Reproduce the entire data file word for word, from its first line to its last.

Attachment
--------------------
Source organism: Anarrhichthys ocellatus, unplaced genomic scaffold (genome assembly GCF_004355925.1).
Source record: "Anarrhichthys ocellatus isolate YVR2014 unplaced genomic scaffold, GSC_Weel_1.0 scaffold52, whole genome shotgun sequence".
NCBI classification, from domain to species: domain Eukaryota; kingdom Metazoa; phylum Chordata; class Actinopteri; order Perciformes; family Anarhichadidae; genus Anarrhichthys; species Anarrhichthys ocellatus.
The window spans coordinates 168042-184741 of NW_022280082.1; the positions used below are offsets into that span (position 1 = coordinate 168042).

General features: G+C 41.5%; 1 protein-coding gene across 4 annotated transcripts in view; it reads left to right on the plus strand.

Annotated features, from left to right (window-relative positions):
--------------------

Source organism: Anarrhichthys ocellatus, unplaced genomic scaffold (genome assembly GCF_004355925.1).
Source record: "Anarrhichthys ocellatus isolate YVR2014 unplaced genomic scaffold, GSC_Weel_1.0 scaffold52, whole genome shotgun sequence".
NCBI classification, from domain to species: domain Eukaryota; kingdom Metazoa; phylum Chordata; class Actinopteri; order Perciformes; family Anarhichadidae; genus Anarrhichthys; species Anarrhichthys ocellatus.
The window spans coordinates 168042-184741 of NW_022280082.1; the positions used below are offsets into that span (position 1 = coordinate 168042).

General features: G+C 41.5%; 1 protein-coding gene across 4 annotated transcripts in view; it reads left to right on the plus strand.

Annotated features, from left to right (window-relative positions):